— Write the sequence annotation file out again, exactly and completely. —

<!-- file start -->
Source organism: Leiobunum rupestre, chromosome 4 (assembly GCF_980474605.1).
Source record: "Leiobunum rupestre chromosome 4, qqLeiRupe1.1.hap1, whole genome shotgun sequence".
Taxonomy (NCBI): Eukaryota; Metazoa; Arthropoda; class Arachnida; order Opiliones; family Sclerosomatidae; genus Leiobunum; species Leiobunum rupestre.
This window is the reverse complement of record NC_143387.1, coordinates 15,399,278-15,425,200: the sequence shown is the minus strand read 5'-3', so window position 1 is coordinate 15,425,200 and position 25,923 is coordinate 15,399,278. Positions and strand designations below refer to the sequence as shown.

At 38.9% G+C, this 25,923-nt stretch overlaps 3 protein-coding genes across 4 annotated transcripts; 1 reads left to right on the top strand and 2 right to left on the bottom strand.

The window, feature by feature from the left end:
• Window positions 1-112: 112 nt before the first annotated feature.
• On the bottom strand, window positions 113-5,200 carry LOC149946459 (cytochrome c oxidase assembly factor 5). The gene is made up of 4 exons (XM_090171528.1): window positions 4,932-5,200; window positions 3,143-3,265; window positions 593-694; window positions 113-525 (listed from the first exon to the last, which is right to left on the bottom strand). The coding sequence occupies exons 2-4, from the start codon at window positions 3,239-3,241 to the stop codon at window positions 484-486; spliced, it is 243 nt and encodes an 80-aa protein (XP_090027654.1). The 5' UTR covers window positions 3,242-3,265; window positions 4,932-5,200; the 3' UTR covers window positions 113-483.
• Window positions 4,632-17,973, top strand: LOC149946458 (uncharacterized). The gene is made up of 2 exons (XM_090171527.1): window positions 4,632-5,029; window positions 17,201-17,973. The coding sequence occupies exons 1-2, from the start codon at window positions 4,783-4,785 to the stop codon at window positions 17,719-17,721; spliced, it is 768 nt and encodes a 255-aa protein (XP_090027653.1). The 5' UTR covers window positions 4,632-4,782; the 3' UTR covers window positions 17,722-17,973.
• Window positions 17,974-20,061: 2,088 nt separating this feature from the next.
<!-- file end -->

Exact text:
Source organism: Leiobunum rupestre, chromosome 4 (assembly GCF_980474605.1).
Source record: "Leiobunum rupestre chromosome 4, qqLeiRupe1.1.hap1, whole genome shotgun sequence".
Taxonomy (NCBI): Eukaryota; Metazoa; Arthropoda; class Arachnida; order Opiliones; family Sclerosomatidae; genus Leiobunum; species Leiobunum rupestre.
This window is the reverse complement of record NC_143387.1, coordinates 15,399,278-15,425,200: the sequence shown is the minus strand read 5'-3', so window position 1 is coordinate 15,425,200 and position 25,923 is coordinate 15,399,278. Positions and strand designations below refer to the sequence as shown.

At 38.9% G+C, this 25,923-nt stretch overlaps 3 protein-coding genes across 4 annotated transcripts; 1 reads left to right on the top strand and 2 right to left on the bottom strand.

The window, feature by feature from the left end:
• Window positions 1-112: 112 nt before the first annotated feature.
• On the bottom strand, window positions 113-5,200 carry LOC149946459 (cytochrome c oxidase assembly factor 5). The gene is made up of 4 exons (XM_090171528.1): window positions 4,932-5,200; window positions 3,143-3,265; window positions 593-694; window positions 113-525 (listed from the first exon to the last, which is right to left on the bottom strand). The coding sequence occupies exons 2-4, from the start codon at window positions 3,239-3,241 to the stop codon at window positions 484-486; spliced, it is 243 nt and encodes an 80-aa protein (XP_090027654.1). The 5' UTR covers window positions 3,242-3,265; window positions 4,932-5,200; the 3' UTR covers window positions 113-483.
• Window positions 4,632-17,973, top strand: LOC149946458 (uncharacterized). The gene is made up of 2 exons (XM_090171527.1): window positions 4,632-5,029; window positions 17,201-17,973. The coding sequence occupies exons 1-2, from the start codon at window positions 4,783-4,785 to the stop codon at window positions 17,719-17,721; spliced, it is 768 nt and encodes a 255-aa protein (XP_090027653.1). The 5' UTR covers window positions 4,632-4,782; the 3' UTR covers window positions 17,722-17,973.
• Window positions 17,974-20,061: 2,088 nt separating this feature from the next.